We use these same principles every day as we work to convince others that our message, grant proposal, submitted paper, teaching principle, or principle to teach is good and worthy of support. We don’t necessarily use all of them and I would be surprised if any of us use them to anywhere near the same degree of effectiveness that Lincoln did.

In order for our students to gain the ability to consistently reach consensus, I believe that these principles of persuasion must be taught. We do this by teaching them how to find and reference credible sources in their writing and speaking (ethos). Although we often like to think of ourselves as impassionate communicators, there is no such thing. Every well-crafted article I have ever read introduces itself in a way that allows the reader to buy into with the general opening premise (stasis). We teach our students to begin broad and thus set the stage and proceed to guide the reader toward the narrower issue that they want the reader to arrive atWhen we reach the conclusion of an article, students should be attempting to arouse a positive feeling about what they have just read (pathos). Finally, the students need to be able to deliver a message that we can nod our heads to while whispering to ourselves, “well done” (logos). The logos is not based on the emotions of the pathos but is more of an agreement that what was said is sound.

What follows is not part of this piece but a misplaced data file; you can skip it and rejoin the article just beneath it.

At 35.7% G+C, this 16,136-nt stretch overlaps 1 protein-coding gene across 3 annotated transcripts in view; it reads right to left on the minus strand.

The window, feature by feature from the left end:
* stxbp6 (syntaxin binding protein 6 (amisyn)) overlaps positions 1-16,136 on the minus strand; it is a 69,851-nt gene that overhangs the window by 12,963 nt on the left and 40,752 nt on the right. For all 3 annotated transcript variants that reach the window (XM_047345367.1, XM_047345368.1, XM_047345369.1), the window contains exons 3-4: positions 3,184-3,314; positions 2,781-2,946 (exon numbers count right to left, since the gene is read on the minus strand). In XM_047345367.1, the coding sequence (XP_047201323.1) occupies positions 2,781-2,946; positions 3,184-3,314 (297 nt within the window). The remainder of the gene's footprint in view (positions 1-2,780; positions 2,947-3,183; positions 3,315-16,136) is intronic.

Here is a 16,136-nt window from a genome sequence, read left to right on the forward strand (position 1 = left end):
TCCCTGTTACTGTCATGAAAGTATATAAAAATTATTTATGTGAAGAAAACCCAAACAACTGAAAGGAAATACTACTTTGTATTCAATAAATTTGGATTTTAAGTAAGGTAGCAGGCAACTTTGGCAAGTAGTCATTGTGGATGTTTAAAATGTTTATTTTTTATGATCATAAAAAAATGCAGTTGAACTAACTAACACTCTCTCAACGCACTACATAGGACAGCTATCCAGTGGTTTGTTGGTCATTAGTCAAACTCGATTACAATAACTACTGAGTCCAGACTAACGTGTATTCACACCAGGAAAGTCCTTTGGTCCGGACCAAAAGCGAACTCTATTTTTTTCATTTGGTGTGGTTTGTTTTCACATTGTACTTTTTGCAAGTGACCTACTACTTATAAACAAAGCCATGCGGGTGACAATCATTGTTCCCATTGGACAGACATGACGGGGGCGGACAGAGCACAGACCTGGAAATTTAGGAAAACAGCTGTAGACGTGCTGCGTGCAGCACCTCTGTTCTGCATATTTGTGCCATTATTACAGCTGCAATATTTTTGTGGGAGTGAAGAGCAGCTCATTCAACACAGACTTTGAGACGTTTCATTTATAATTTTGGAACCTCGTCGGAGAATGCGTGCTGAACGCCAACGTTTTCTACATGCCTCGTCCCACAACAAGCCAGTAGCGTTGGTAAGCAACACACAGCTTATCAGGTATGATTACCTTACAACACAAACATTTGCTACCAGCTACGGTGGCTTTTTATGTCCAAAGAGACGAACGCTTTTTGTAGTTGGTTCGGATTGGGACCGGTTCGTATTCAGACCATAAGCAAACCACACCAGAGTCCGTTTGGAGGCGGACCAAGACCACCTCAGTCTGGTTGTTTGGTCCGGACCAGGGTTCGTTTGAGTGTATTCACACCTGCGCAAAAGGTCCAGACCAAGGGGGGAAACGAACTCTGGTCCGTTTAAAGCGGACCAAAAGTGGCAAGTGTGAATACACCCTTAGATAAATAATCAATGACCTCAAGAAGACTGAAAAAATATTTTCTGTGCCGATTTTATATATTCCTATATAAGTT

This is not easily done and is one of the reasons that students need numerous iterations of similar tasks, receiving the kind of feedback that will allow them to develop consensus-building skills. If students are not given the opportunity to respond to the feedback and address the shortcomings in their work, how can we expect them to learn? If they can gain the skill of consensus building, they can use it in many aspects of their university and working lives. How much better equipped will our students be if they leave our institutions equipped to find and build consensus with others in our ever more polarized world.

Share this article

Leave your comments

Post comment as a guest

terms and condition.
  • Hannah Sparks

    When groups of people with disparate interests talk about consensus, they’re talking about getting people to agree on a course of action that everyone can live with.

  • Corey Brand

    A non-expert cannot tell the difference between a robust scientific idea and a caricature of that idea.

  • Tom Clarke

    Good post

Share this article

Jesse Martin

Higher Education Expert

Jesse is a world leader in the integration of the science of learning into formal teaching settings. He is an Adjunct Associate Professor at the University of Lethbridge and Director at The Academy for the Scholarship of Learning. Huge advocate of the science of learning, he provides people with ideas about how they can use it in their classrooms. Jesse holds a PhD in Psychology from the University of Wales, Bangor.


Latest Articles

View all
  • Science
  • Technology
  • Companies
  • Environment
  • Global Economy
  • Finance
  • Politics
  • Society